Sony Ericsson MH100 Wireless Stereo Bluetooth Headset

March 21, 2015

This is one vestige of my last experience with Sony Ericsson, a brand since evolved and simplified to just Sony. I had actually gotten this headset packed in with the purchase of my humble Sony Ericsson Aino (U10i).

Sony Ericsson MH100 - one solid Bluetooth receiver
It was quite a welcome change as all my previous Sony Ericsson phones came with a pair of wired earphones that connected not by the conventional 3.5mm jack but by that really annoying proprietary FastPort that came fitted with Sony Ericsson phones from 2005 - 2010.

The FastPort is dead. Long live the 3.5mm jack

You may be wondering why I would write about a relic of the past in this day and age. I say tribute should be paid to quality and the MH100 certainly served me well. Long after my Aino faded into oblivion like most other handphones, the MH100 remained my audio receiver of choice. 

The MH100 Bluetooth receiver brings back memories of Sony's stylish Minidisc remotes. There is a solid clip at the rear that easily grips onto your shirt. The right edge comes adorned with the standard and essential Play/Pause, Back and Forward buttons. The left one is a touch panel for your finger to slide up or down to adjust the volume of the audio playback. Smack above the LED panel, there's a self-explanatory call button.

The intriguing part of the device is the LED panel. It doesn't actually display any text but just 4 distinct lights. By holding the switch at the base, the lights start illuminating upwards signalling the powering up and finally blink to indicate how much power there is left in the unit. Keeping it simple, 4 green lights show full power and 1 blinking red shows a dire need to charge. You get the idea.
Light 'Em Up
Pairing the MH100 with the Aino is child's play. Turn on the Bluetooth on the Aino and activate the MH100 and boom, they connect and you can already start playing music. The pairing experience with other devices is trickier. When testing with the Samsung Galaxy SII, you need to activate your mobile's Bluetooth. You then reset the MH100 by pressing the power and call buttons together for 5 seconds. The LEDs will then start flashing blue and green like crazy and during this period, find the device on the phone and select it. The LEDs stop flashing and hey presto, you're paired.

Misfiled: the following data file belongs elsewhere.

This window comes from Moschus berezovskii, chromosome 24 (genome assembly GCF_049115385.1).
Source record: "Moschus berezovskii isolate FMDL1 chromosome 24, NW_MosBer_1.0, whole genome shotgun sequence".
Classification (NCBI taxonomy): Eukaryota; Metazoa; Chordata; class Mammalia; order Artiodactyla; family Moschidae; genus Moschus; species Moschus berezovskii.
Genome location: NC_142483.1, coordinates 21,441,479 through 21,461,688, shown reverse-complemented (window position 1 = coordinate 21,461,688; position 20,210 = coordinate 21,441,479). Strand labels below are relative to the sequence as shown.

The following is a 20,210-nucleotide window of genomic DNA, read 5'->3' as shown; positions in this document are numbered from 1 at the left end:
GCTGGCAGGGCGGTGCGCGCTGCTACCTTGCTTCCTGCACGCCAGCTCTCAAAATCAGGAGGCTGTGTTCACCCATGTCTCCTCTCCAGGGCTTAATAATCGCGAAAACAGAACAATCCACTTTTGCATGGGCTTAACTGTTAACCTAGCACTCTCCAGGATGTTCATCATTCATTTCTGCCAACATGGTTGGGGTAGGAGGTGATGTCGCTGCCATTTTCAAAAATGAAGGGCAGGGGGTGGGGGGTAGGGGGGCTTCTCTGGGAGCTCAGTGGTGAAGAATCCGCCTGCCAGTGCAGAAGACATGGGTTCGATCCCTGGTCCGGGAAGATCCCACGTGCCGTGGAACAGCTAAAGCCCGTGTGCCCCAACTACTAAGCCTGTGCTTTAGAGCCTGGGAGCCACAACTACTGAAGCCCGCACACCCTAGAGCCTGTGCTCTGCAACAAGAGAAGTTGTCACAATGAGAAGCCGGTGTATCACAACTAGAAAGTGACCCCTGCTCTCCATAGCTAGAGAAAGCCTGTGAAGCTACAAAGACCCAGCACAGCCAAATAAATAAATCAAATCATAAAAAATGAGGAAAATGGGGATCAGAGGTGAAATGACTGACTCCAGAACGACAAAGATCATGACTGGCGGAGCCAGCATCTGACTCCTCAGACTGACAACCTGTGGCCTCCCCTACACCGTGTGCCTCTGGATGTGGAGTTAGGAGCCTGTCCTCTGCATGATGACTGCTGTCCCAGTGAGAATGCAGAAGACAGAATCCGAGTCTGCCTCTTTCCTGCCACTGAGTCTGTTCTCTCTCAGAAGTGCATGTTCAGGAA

The audio quality of the supplied HPM-78 in-ears is decent enough. Putting things in perspective, they are decent enough to whip the default iPhone/Samsung earpieces into submission. Nothing less from what is demanded from a Sony. The bass is tight and controlled such that the listening experience on the train does not leave you begging for heavier sound. The vocals of Diamanda Galas on Erasure's Rock Me Gently come through well enough, not crystal clear nor overly shrill. but enough for one to appreciate the track. Overall, not for music aficionados who demand studio quality audio but certainly meets the expectations for frequent train/bus commutes to work. 

The range of the MH100 is around 10 metres. No problem if you like to walk around your room when gathering your thoughts at the thumping of an Armin Van Buuren track.
Charging is via the Sony Ericsson FastPort. You can either connect directly to the FastPort cable or by docking it on the Aino cradle. The charging process ain't too long. 2.5 hours does the trick.
Looks so good when docked with the Aino, doesn't it?

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  2. MH100 with a 18650 battery = full day charge


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